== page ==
The Internet is giving some congregations another medium for reaching members, prospective members and people from around the world who are interested.
Tiny Harrison Methodist Church in Pine-ville, N.C., welcomes visitors from around the world, sometimes several times a week. They're Web surfers _ from as far away as New Zealand _ who request prayers by using a standard form on the church's site. The prayer request is then zapped to a church volunteer, who offers a prayer and then writes a personal reply to the visitor.
Such spiritual outreach wouldn't be possible for a church the size of Harrison without the Internet, said Bill Sample, the church's volunteer Webmaster, who suggested starting the site five years ago. The church has 700 members and an annual budget of $285,000.
"We're a church in Pineville, N.C., and now we could reach out to people in Indiana or India who are dealing with divorce or a loved one diagnosed with an illness," Sample said.
The Pineville church is not alone in the religious cyberworld. A report released last week by the Pew Internet and American Life Project found that churches and religious leaders are using the Internet in many of the same ways as everyone else: to post information, to recruit new members and to communicate with colleagues around the world.
"I knew going into this that some churches were going online, and so we would be finding some degree of usefulness," said Lee Rainie, the director of the Pew project, which studies the social effects of the Internet. "But it was surprising to me how intense the response was and how broadly churches are using the Internet."
The group surveyed 1,309 congregations in 49 states that responded to an online survey. An overwhelming 83 percent of respondents said that the Internet has helped congregational life. The 471 rabbis and ministers who responded to the survey said they use the Internet like a vast library, retrieving information for services or educational programs. In particular, the study found that e-mail has aided church members and the clergy to stay more in touch with each other.
Don Stein, pastor of Calvary Lutheran Church in Whitewater, Wis., said e-mail has made it easier to reach students at the nearby University of Wisconsin at Whitewater. Stein said students on the campus regularly e-mail him about spiritual issues, life concerns or general religious questions.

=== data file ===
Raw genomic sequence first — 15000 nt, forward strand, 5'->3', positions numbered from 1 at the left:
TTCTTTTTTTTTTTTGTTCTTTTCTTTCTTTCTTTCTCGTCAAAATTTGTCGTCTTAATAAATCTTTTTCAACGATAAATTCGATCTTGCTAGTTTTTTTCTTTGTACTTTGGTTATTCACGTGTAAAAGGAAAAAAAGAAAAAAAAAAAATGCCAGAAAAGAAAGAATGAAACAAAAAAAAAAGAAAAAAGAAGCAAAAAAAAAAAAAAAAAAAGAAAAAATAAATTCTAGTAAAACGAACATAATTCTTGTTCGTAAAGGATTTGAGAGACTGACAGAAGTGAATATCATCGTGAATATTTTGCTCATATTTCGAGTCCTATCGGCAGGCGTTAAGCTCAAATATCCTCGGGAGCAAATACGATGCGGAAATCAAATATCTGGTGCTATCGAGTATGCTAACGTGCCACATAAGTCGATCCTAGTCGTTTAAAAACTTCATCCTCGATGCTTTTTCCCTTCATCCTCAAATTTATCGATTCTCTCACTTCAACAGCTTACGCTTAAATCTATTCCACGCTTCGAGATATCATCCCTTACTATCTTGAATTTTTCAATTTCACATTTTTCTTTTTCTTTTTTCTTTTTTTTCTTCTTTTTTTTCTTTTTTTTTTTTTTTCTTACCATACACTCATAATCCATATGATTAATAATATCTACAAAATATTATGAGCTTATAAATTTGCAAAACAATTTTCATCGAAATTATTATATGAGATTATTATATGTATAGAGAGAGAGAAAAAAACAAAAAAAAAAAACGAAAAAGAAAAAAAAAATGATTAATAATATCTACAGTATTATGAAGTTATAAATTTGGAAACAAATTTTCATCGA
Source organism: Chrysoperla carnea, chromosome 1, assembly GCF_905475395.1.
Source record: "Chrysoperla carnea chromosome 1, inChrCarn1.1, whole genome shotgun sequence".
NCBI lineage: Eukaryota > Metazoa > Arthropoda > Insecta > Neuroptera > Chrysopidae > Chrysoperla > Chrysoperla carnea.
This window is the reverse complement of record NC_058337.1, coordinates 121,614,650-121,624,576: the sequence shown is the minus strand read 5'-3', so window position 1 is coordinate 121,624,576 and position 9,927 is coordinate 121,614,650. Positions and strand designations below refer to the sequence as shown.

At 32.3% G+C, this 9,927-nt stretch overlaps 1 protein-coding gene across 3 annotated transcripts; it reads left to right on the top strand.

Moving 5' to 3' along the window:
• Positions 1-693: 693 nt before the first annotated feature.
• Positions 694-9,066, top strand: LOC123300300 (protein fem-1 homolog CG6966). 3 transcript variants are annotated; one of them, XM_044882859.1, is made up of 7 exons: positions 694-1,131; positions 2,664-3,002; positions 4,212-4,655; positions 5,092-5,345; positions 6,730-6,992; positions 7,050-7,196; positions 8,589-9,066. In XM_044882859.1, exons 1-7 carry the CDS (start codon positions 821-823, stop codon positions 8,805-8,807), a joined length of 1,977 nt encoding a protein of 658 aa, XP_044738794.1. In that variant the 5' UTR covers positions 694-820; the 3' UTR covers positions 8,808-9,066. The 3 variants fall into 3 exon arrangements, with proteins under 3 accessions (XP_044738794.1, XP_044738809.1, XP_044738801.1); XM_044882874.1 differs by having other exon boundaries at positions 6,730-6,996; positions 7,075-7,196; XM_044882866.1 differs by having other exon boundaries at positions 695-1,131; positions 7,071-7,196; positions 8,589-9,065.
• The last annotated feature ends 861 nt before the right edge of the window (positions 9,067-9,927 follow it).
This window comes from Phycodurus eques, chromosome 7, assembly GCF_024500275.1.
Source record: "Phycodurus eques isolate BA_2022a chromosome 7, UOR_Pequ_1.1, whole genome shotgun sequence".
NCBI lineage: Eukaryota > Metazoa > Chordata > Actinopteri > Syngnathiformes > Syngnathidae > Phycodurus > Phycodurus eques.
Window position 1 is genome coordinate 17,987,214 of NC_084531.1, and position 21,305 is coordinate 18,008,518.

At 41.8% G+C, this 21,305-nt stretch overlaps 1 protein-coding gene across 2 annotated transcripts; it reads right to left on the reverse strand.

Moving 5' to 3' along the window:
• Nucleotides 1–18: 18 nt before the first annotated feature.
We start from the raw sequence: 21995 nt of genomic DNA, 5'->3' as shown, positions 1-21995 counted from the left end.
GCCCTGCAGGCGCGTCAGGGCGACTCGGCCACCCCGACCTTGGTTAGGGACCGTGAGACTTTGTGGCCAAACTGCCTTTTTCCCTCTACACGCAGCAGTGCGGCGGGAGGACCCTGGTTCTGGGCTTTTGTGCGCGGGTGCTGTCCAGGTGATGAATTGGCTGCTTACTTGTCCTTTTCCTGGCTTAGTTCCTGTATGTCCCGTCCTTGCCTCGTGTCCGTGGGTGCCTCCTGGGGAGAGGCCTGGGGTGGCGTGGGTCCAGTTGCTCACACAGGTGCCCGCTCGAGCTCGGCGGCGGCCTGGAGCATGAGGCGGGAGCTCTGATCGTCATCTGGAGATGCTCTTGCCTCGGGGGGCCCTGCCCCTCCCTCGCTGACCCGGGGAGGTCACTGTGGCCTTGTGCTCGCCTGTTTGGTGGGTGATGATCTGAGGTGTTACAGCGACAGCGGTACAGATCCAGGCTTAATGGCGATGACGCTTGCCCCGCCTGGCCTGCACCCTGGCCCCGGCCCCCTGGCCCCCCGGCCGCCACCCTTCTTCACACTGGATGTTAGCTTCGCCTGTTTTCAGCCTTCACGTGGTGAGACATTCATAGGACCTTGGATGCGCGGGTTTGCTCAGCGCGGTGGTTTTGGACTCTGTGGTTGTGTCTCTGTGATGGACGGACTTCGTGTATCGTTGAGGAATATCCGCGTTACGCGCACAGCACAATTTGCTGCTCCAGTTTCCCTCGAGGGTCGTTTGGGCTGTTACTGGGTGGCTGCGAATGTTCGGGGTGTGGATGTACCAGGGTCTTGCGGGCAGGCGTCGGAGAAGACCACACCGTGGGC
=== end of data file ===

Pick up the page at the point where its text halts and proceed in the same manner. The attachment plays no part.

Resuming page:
"Before e-mail, it was really difficult to talk to students, because the dorms would be locked or they wouldn't be there," Stein said. "Nothing is as good as talking to them face-to-face, of course, but students are much more comfortable with e-mail."
Students, as well as other newcomers to the college town, also discover the church through the Web before they arrive, Stein said. Indeed, Rainie said that the "church shopping experience" seems to be migrating from the Yellow Pages to the Web. "It's quite appealing to people that they could get a sense of the church architecture and minister online," he added.
Most church Web sites are simplistic in their features, perhaps reflecting the ad hoc nature of their creation usually by one or two volunteers, the survey found. Many church sites post sermons and bulletins, link to faith-related sites or share photos of congregational events. But some church sites have become a lot more sophisticated.
First Community Church in Columbus, Ohio, for instance, offers streaming video and audio samples of its services. The Greek Orthodox Cathedral of the Annunciation in Atlanta offers a virtual tour of the church and welcomes visitors with organ music. St. Stephen Catholic Church in Valrico has an e-mail directory of members and offers electronic religious greeting cards.
Overall, the survey had its limitations, Rainie said. It's not scientifically accurate, he said, because there is no single registry of congregational Web sites from which to draw a random sample. Major religious organizations such as the Roman Catholic and Southern Baptist churches do not operate portals listing church Web sites. As a result, the survey skewed somewhat toward the United Methodist and Lutheran churches, which were easier to find and made up about 52 percent of the sample.
Although individual church sites may generate very little traffic _ some only had a few hundred visitors in the past year _ the audience for online spiritual growth is immense, according to an ongoing phone survey by the Pew Internet project. About 21 percent of Internet users, 19-million to 20-million people, have searched online for religious or spiritual information. That's more people than have used online banking (18 percent), participated in online auctions (15 percent) or used online dating services (15 percent). Blacks and Southerners are more likely to seek spiritual information online; whites and Northeasterners are least likely, according to Pew.
But even religious leaders who use the Internet say they have mixed feelings about its appropriateness as a spiritual instrument. Charles Emery, pastor at Calvary United Methodist Church in Villa Park, Ill., compared the Internet to televangelism. "We have to guard ourselves so we don't allow the tool to become the means of really connecting," he said. "Church is not a spectator sport. It really is a community."